Our team of global connectivity and IoT Connectivity experts has recently written a new white paper titled “What does 5G bring to your business?” which you can download here.
Earlier this year, following extensive testing of many 5G networks around the world, we added 5G connectivity to our Global Roaming Service which currently provides seamless coverage across 1100 cellular networks from over 650 mobile operators in more than 200 countries.
For customers who already have 5G capable devices, our SIMs can automatically access the higher data speeds of 5G, where it’s available.
The number of countries in which we can offer 5G is growing all the time and 5G is available to all our customers with the same pricing as our other services.
Feel free to ask us where we can offer you 5G coverage.
The Four Different Services of 5G
5G as a topic causes some confusion because it’s actually a combination of four different – but related – services that offer new capabilities for different applications and user groups:
eMBB – Enhanced Mobile Broadband
EverythingRF describes eMBB as “an extension to 4G LTE networks which aims to provide higher data rates, improved latency and coverage area, among others for commercial telecommunications and applications like large-scale video streaming, and virtual reality”.
The initial phase of 5G deployment focused on eMBB to deliver a data rate of 1 Gbps and beyond to provide a better entertainment experience to the masses. It aims to provide connectivity to devices other than smartphones and also brings improvements for cloud connectivity, remote operation (be it individual work or an entire office complex), Voice of IP, real-time video monitoring, etc.
eMBB can also deliver faster and more reliable broadband connectivity in more challenging areas such as rural and remote areas in Africa – provided infrastructure is available. Of course, it can also be used in combination with other options, so when it’s not available, users will simply connect to the networks that may be present.
FWA – Fixed Wireless Access
5G delivered via FWA also provides a real substitute for fibre links – and can also be used to seed markets and drive future expansion ahead of more costly fibre rollouts.
This article in Forbes magazine is worth a read: Five Things About Fixed Wireless Access (FWA), The Future Of Broadband. This is what it says about 5G and FWA…
“The most significant competitor to broadband internet brought to the home or business via DSL, cable or fiber with Wi-Fi connecting devices is 5G for home service, also known as Fixed Wireless Access (FWA). FWA in conjunction with 5G is a scalable, cost-efficient high speed broadband technology, with a wireless connection providing the “last mile”. While the tower is connected to a larger network with wires and/or radio links. No wires are required to the customer’s premises, only a wireless receiving device”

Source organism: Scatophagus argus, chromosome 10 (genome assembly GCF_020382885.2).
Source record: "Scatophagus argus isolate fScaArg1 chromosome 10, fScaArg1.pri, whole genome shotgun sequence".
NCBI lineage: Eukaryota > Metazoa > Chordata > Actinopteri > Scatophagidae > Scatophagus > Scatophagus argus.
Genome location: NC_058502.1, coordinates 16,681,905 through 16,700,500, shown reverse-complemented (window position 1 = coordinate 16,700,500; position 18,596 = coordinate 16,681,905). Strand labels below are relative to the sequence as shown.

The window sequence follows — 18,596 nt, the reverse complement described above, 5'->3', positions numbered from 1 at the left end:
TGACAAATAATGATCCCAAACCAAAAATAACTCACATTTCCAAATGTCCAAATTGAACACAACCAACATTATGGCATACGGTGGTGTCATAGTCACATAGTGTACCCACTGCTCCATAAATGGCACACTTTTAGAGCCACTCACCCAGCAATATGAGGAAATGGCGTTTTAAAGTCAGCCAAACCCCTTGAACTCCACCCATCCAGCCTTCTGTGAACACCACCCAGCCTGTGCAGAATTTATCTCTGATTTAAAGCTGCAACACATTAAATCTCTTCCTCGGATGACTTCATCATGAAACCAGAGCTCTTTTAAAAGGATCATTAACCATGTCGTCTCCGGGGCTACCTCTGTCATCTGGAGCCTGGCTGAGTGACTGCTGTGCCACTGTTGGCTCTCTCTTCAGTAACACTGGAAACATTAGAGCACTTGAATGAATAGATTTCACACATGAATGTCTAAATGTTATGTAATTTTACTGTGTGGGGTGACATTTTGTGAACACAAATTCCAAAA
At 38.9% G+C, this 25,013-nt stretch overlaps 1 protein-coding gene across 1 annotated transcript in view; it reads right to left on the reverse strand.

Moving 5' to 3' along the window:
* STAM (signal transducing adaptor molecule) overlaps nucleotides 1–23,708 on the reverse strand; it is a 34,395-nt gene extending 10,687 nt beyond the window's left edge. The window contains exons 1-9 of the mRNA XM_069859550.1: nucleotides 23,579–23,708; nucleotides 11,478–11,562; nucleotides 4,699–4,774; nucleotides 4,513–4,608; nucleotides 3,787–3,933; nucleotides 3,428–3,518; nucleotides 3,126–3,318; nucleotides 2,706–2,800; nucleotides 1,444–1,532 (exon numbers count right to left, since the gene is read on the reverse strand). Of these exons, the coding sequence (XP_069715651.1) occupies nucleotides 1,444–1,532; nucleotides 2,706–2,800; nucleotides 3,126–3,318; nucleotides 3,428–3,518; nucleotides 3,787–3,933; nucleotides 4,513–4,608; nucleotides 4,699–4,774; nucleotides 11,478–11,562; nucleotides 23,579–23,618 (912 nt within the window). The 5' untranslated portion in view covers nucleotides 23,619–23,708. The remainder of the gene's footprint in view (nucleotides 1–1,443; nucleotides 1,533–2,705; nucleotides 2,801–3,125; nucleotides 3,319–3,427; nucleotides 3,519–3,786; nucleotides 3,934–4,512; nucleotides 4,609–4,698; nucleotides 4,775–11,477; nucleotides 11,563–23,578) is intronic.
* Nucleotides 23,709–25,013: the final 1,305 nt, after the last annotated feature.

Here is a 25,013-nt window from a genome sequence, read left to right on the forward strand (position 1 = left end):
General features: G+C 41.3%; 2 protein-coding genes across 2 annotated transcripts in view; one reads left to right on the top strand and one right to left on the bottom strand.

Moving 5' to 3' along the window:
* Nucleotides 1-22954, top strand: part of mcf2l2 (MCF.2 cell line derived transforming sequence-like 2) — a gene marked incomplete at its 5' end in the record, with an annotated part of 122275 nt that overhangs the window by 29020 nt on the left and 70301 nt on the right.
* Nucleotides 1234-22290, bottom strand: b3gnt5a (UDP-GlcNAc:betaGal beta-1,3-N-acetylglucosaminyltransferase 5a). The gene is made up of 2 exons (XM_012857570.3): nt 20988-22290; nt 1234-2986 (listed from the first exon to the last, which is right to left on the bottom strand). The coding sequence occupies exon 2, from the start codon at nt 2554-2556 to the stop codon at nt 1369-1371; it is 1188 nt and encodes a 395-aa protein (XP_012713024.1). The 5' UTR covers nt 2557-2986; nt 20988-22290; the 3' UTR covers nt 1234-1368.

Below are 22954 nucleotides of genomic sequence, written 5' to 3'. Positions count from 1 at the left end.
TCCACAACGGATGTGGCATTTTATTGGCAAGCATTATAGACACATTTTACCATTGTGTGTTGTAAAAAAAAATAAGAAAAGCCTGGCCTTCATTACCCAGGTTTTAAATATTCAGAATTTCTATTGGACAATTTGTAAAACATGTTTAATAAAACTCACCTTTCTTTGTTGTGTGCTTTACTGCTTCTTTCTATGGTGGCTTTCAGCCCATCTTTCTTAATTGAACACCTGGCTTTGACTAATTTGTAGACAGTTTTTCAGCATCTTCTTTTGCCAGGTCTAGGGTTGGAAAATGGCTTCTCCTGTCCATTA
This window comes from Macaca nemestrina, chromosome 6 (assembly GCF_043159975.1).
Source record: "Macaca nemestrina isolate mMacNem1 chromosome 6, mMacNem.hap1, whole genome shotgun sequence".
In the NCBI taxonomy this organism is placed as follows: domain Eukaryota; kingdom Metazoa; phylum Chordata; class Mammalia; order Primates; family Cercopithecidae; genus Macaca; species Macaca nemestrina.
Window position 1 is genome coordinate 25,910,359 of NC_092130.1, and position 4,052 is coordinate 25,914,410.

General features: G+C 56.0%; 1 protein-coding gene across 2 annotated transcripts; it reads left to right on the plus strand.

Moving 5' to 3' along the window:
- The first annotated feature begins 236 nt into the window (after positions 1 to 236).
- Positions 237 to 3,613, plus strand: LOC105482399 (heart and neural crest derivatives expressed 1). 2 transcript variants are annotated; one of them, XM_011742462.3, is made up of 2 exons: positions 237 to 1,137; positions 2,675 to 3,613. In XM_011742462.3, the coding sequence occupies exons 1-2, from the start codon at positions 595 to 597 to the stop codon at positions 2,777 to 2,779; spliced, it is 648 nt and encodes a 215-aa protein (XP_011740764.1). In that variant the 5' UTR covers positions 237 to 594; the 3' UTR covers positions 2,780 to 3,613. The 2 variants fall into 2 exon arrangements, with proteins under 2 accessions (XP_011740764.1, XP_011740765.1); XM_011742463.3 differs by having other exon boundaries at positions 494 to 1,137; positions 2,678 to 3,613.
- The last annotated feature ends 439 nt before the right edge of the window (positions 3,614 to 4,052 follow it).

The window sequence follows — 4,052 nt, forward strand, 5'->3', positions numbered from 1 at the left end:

However, in our view FWA is not a service that will generally impact individual users or those for whom mobility is essential.
mIoT – Massive IoT
5G has also been designed to offer better services to the growing number of IoT devices that will be deployed in the coming years.
In contrast to 4G, 5G supports a much larger number of devices in a given area, enabling what is known as “Massive IoT”. This support is necessary to enable the proliferation of IoT devices for a range of public and private services and applications.
mIoT builds on other approaches to cellular IoT but provides coverage to enable massive connectivity in defined areas – as many as one million per square kilometre – all of which will be useful for new applications and use cases. For example, connecting high numbers of IoT-enabled devices on freight and cargo vessels. mIoT will also be useful in private and offshore networks.
Telecom26 provides data connectivity to IoT devices around the world and you can read more about our IoT eSIM service here.
ULRCC - Ultra-Reliable Low Latency Communications (URLLC):
This is for high-performance, highly localised and critical applications that require the lowest possible latency and high network reliability such as industrial processes.
URLCC is very different from eMBB, and users of mainstream 5G services won’t get access to its special capabilities, generally speaking, as the spectrum required for URLCC is not suitable for full national deployment and coverage. It can only travel a short distance and cannot penetrate buildings, so creating network hotspots for URLLC is a specialised task.
It’s really only for highly specialised, niche services and not for general use cases - for most 5G users, these services are simply not relevant.
EverythingRF has an interesting piece here about the need for low-latency.
Telecom26, Global Connectivity and 5G
You can read some of our earlier thoughts about 5G in these earlier blogs:
If you’d like to discuss how our 5G and Global Roaming Service can keep your people and devices connected wherever they are in the world, then please get in touch.
And, we’re already eyeing the future, as we watch developments towards the definition and standardisation of future 6G networks, led by the ITU, among others. But that’s another story!
Later in the year Telecom26 will be attending these major international trade fairs:
15- 17 November
14–17 November 2022
If you, or one of your team, will be at any of these shows and would like to discuss our 5G IoT, maritime connectivity and global connectivity services in-person then please book a meeting.